seizing


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seize (someone or something) with (something)

To use something to grab, grasp, or hold onto someone or something, especially intensely or with a lot of strength. The astronauts seized the detached cable with the robotic arm. The wrestler seized me from behind with his gigantic arms and flung me around the ring like a ragdoll.
See also: seize

seize on(to) (something)

1. Literally, to grab, grasp, or hold onto something intensely or with a lot of strength. He had a panic attack halfway up the ladder due to his fear of heights and seized on for dear life. The child seized onto her father's arm during the scary parts of the film.
2. By extension, to accept, adopt, or undertake something with great enthusiasm or zeal. The boss decided seized onto my idea of developing a smartphone app to accompany our newest product. You need to seize on opportunities like these before they pass you by.
3. To resort to some tactic or plan, as out of desperation or necessity. Jake seizes onto any reason he can think of to get out of doing his chores. You can't just seize on any old excuse and expect that to fly in this office.
See also: seize

seize out

1. obsolete To take quick, forcible possession of something. These banks are little more than crooks, hiking up interest rates and seizing out property from those unable to pay.
2. slang To twitch and convulse from or as from a seizure. I saw a girl on the sofa seizing out, so I called 911 straight away. He was so angry that his whole body started seizing out.
See also: out, seize

seize the day

To take the opportunity to do something at the present moment without worrying about the future. This is our time. Let's seize the day! We may never get a chance to do this again.
See also: seize

seize the moment

To take full advantage of life's opportunities whenever and wherever they present themselves; to live life to one's full potential. I've tried to get the most out of life by always seizing the moment. That's how I ended up living in Europe and fell in love with your father!
See also: moment, seize

seize the moral high ground

To claim, purport, or make it appear that one's arguments, beliefs, ideas, etc., are morally superior to those espoused by others. The senator always tries to seize the moral high ground during a debate so as to shift public opinion in his favor.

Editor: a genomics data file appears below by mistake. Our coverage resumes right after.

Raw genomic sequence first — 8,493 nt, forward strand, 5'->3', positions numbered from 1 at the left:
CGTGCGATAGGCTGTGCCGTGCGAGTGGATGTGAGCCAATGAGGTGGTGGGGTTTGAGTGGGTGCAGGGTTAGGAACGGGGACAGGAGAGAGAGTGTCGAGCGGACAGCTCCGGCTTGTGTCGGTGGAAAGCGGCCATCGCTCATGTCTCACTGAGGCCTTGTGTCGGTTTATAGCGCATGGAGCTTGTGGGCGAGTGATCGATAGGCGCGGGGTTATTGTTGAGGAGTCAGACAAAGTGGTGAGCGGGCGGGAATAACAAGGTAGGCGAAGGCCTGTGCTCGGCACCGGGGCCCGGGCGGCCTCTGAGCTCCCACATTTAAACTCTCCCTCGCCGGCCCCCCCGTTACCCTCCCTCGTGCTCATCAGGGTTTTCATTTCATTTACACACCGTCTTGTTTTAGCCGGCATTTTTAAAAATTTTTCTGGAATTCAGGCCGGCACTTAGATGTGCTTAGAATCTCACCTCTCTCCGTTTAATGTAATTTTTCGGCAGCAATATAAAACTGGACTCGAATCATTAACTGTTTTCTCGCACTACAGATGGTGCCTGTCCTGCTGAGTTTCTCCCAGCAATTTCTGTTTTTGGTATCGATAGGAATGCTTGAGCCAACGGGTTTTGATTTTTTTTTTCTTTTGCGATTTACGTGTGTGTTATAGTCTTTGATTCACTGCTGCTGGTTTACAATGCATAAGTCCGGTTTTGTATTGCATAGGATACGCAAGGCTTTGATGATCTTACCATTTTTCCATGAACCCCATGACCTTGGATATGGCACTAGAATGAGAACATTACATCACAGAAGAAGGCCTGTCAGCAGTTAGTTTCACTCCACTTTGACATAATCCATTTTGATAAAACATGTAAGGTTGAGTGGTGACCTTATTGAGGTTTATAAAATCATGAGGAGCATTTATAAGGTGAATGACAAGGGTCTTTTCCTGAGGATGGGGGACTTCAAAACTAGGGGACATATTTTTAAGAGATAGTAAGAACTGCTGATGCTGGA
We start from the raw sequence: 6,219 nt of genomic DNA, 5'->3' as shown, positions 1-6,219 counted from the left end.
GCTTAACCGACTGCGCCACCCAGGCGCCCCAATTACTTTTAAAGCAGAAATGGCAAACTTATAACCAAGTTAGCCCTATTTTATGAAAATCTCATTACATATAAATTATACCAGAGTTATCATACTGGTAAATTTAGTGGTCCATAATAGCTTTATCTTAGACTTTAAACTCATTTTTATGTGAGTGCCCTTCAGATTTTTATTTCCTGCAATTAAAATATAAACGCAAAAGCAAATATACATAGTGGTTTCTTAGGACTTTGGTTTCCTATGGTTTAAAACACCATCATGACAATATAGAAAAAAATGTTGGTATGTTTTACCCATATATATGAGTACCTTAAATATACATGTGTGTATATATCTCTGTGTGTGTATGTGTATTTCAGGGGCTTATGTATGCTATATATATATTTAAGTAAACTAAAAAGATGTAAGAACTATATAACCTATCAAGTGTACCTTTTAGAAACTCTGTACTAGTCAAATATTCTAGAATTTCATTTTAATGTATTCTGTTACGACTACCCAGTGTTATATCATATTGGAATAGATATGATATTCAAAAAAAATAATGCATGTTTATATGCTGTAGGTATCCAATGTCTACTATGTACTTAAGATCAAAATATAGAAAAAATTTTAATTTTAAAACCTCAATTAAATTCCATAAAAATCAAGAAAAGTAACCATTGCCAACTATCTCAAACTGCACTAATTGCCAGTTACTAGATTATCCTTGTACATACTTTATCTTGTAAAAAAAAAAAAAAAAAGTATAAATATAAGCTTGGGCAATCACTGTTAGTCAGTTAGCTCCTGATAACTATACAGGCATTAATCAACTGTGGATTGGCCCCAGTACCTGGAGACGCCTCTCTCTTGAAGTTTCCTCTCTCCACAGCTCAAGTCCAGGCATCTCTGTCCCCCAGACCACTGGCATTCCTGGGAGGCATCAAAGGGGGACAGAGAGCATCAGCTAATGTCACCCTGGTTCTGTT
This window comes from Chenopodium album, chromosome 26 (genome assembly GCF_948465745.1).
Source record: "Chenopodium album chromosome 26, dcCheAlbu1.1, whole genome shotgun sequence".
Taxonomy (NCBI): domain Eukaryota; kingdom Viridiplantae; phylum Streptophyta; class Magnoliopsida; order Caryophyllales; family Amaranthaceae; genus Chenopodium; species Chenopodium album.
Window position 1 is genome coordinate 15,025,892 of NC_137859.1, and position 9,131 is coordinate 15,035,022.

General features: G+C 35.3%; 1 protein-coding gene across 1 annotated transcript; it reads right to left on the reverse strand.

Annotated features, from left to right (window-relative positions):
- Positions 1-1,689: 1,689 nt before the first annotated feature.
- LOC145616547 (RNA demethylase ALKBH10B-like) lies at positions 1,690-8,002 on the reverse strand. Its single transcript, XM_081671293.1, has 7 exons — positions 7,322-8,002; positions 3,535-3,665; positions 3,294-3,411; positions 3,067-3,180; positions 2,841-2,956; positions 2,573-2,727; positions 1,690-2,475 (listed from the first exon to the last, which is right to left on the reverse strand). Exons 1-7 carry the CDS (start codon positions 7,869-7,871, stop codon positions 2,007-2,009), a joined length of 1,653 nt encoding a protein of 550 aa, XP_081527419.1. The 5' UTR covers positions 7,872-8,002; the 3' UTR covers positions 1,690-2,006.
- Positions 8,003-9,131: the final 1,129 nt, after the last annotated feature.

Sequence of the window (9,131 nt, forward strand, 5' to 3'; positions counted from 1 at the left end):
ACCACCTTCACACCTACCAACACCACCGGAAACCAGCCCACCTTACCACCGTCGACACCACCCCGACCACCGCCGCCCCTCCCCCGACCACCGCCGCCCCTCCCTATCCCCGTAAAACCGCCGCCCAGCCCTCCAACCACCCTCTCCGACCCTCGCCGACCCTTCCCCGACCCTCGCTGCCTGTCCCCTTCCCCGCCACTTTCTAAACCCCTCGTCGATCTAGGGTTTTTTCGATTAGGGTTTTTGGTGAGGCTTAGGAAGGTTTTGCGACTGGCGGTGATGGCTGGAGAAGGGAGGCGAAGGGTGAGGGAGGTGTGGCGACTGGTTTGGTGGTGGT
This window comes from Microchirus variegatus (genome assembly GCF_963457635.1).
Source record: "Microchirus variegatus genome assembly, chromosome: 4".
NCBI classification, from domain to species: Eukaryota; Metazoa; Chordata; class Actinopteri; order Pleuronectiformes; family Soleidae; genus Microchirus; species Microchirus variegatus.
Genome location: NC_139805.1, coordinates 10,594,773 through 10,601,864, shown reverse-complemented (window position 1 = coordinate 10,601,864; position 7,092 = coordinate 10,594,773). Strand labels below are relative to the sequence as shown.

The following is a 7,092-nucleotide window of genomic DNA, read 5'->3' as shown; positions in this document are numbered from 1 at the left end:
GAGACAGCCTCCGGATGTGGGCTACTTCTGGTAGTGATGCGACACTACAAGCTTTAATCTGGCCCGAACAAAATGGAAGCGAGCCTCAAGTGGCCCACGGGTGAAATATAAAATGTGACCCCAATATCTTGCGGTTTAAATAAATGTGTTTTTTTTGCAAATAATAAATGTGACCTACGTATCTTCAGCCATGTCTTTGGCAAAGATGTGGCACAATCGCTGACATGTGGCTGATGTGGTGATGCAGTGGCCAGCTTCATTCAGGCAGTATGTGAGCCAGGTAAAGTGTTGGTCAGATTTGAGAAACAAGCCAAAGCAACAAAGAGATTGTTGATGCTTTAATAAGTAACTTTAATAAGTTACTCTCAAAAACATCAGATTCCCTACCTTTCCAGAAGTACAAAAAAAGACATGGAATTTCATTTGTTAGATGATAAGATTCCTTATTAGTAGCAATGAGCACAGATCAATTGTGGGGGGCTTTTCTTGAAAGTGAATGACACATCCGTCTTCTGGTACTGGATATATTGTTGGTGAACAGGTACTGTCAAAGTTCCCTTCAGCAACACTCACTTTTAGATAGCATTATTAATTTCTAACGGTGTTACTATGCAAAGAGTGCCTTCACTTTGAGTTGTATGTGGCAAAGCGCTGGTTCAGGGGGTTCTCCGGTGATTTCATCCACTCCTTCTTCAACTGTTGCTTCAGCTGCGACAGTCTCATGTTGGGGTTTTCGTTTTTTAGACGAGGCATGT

See also: ground, high, moral, seize

seize the opportunity (to do something)

To accept or pursue an opportunity (to do something) with alacrity or conviction. Mark complains about his teaching job a lot, but I knew if he were offered a tenured position in the school, he would seize the opportunity without hesitation. When our manager said she was leaving the company, I seized the opportunity to fill the vacancy. You should have been seizing the opportunity to move someplace new and exciting—instead, you decided to just stay in the same town you've always known.
See also: opportunity, seize

seize up

To come to a sudden, unexpected stop and become immovable. I was so dehydrated that my leg seized up in the middle of the hike. The machine keeps seizing up. Have you checked the oil levels recently?
See also: seize, up

seize upon (something)

1. Literally, to grab or hold onto something intensely or with a lot of strength. He had a panic attack halfway up the ladder due to his fear of heights and seized upon the rungs for dear life. The child seized upon her father's arm during the scary parts of the film.
2. By extension, to accept, adopt, or undertake something with great enthusiasm or zeal. The boss decided seized upon my idea of developing a smartphone app to accompany our newest product. You need to seize upon opportunities like these before they pass you by.
3. To resort to some tactic or plan, as out of desperation or necessity. Jake seizes upon any reason he can think of to get out of doing his chores. You can't just seize upon any old excuse and expect that to fly in this office.
See also: seize, upon